He said: “When Stephen [Holt] left the band he wanted to be our singer, but we didn’t think his voice suited the band. So we took him on as our roadie and he was with us everyday. We would party together, we would go to the football together, we were extremely close.

“It was quite obvious that one day he would do his own thing, but not even Noel could have imagined how successful he would be.

“I still have to pinch myself that he is the same lad from Burnage that we had to pick up and take everywhere with us because he couldn’t drive.”

Guitar bands have enjoyed little commercial success in the charts over recent years, but Clint believes a ‘revival’ could be around the corner.

“I would like to see a top 20 full of bands,” he said.

“A band like Slow Readers Club would have been a household name by now 20 years ago.

“They are as good as Depeche Mode, but they will get their moment.”

Regardless of chart success, emerging bands are packing out venues and finding new ways online to get their music out to the masses.

Manchester and the north west continues to be at the forefront of that and Clint believes the outpouring of music from the area is ‘never going to stop’.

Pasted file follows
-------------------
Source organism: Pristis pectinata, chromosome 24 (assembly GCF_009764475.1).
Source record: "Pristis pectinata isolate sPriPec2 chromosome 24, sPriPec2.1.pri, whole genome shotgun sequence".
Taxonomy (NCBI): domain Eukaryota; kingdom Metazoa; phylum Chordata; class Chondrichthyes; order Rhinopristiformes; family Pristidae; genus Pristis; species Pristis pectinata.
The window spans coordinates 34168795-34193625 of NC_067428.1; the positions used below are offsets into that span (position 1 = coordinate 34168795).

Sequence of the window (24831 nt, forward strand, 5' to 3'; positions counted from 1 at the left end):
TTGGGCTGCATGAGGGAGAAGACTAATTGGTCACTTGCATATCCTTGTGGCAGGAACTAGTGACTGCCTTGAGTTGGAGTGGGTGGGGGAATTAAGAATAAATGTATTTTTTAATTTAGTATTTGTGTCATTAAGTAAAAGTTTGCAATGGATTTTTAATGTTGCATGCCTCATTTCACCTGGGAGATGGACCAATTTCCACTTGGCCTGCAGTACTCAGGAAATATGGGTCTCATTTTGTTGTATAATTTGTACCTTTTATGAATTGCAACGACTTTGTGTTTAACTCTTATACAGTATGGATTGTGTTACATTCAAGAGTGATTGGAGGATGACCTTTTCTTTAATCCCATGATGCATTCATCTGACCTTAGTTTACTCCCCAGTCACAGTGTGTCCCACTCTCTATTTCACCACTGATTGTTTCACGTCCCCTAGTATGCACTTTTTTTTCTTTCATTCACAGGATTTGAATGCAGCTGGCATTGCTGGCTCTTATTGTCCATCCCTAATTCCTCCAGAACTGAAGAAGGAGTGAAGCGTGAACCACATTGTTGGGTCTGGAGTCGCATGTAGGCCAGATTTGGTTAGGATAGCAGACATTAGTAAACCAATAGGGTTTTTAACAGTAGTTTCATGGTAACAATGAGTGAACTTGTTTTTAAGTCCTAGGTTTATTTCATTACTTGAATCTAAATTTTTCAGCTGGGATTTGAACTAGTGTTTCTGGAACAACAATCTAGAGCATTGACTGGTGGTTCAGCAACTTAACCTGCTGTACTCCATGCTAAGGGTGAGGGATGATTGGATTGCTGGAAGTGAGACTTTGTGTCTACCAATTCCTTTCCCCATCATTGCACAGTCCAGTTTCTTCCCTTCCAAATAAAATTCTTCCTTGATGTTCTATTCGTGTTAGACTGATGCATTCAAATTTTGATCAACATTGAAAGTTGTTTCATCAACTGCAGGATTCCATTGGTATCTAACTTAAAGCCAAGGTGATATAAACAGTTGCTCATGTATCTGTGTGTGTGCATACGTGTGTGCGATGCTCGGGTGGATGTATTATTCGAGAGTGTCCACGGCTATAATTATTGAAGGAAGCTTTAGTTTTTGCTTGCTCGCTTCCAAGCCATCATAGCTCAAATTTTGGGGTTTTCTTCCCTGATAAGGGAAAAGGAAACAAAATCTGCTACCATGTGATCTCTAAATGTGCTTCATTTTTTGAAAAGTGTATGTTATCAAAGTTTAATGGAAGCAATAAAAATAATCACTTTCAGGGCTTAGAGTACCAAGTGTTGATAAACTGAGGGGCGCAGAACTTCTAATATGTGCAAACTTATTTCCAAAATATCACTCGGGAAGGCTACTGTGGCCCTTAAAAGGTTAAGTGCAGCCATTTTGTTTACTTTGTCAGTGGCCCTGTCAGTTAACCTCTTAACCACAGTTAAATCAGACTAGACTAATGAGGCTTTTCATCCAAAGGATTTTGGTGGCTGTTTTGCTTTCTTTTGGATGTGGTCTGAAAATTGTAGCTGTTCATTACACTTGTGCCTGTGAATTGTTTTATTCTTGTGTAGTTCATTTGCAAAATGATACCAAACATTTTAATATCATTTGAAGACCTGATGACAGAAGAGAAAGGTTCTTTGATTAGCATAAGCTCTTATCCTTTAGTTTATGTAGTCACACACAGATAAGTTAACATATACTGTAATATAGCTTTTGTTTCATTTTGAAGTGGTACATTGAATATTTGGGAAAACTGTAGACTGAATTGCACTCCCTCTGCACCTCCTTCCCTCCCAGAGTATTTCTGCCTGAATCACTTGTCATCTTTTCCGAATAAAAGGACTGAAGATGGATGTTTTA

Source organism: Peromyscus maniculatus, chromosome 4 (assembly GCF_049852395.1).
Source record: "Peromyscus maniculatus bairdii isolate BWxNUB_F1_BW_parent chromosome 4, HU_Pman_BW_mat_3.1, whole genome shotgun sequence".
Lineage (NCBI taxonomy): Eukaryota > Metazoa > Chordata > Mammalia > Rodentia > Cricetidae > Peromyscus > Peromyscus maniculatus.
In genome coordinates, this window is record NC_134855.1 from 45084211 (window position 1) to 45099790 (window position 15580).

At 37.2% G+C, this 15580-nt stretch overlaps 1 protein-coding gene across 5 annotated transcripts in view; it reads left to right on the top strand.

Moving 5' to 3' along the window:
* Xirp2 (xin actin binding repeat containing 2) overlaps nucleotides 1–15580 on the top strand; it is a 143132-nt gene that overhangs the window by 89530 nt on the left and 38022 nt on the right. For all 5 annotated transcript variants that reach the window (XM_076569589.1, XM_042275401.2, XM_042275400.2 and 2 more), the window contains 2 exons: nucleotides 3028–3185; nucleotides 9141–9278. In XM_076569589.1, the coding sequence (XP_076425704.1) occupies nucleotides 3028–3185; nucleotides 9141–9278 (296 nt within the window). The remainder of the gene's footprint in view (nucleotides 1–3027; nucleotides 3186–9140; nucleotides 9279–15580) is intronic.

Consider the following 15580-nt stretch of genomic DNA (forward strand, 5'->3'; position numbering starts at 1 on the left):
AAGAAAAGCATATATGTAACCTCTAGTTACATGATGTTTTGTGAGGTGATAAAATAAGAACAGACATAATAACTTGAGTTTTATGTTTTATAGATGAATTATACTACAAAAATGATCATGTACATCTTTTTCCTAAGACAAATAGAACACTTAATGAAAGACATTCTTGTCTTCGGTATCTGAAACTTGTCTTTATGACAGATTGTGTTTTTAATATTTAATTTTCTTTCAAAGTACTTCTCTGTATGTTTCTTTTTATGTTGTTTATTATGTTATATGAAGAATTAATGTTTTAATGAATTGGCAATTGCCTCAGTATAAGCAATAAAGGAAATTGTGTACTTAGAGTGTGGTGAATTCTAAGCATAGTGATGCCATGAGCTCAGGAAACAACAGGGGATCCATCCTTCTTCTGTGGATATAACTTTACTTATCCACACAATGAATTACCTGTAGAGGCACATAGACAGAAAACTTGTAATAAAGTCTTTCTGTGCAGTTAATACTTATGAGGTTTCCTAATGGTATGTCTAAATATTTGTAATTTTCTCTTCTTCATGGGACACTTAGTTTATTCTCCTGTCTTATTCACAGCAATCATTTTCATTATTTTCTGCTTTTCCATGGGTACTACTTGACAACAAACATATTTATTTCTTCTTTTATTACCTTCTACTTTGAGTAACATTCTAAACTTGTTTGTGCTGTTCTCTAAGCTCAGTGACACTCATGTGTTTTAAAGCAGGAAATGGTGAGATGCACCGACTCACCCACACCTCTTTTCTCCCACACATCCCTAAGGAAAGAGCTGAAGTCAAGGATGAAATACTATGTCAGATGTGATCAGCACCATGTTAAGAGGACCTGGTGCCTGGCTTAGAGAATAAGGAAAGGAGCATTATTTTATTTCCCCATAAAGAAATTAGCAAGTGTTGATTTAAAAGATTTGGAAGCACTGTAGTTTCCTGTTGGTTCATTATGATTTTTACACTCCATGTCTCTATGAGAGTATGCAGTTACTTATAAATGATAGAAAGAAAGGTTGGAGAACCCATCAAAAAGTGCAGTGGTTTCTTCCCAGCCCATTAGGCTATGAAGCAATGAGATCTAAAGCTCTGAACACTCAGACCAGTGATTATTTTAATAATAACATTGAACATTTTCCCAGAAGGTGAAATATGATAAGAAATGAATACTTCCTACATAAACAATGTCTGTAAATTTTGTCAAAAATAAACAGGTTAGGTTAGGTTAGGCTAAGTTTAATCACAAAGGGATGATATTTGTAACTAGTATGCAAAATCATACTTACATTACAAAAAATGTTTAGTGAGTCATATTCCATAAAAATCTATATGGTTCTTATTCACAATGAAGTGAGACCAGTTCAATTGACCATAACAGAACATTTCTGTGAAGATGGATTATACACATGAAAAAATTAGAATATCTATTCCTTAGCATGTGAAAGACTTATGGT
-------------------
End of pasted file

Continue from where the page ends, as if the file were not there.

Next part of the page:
With bands like Cabbage, Stillia and Control of the Going picking up the mantle for the region, Clint is still as excited as ever about discovering new bands and playing new tunes.

“I think it’s getting more intense again, that excitement, because the show I do now isn’t a specialist music show,” he said.

“I used to do that on XFM, and it was brilliant but you become a bit immune to it all.”

One band that might not return to the scene is Clint’s own Inspiral Carpets, following the death of drummer Craig Gill in 2016.

Clint said: “We’ve still not had the conversation believe it or not. We’ve been helping his family and that feels like the right thing to do.

“There’s a chance we might never do it again, and if that’s the case then that is OK. Craig was 14 when he started with the band, and you just can’t replace that.”

Tickets for Clint Boon’s Indie Disco, at Winnington Park, cost £12 and are available from Scott Burstow on 07814 426014.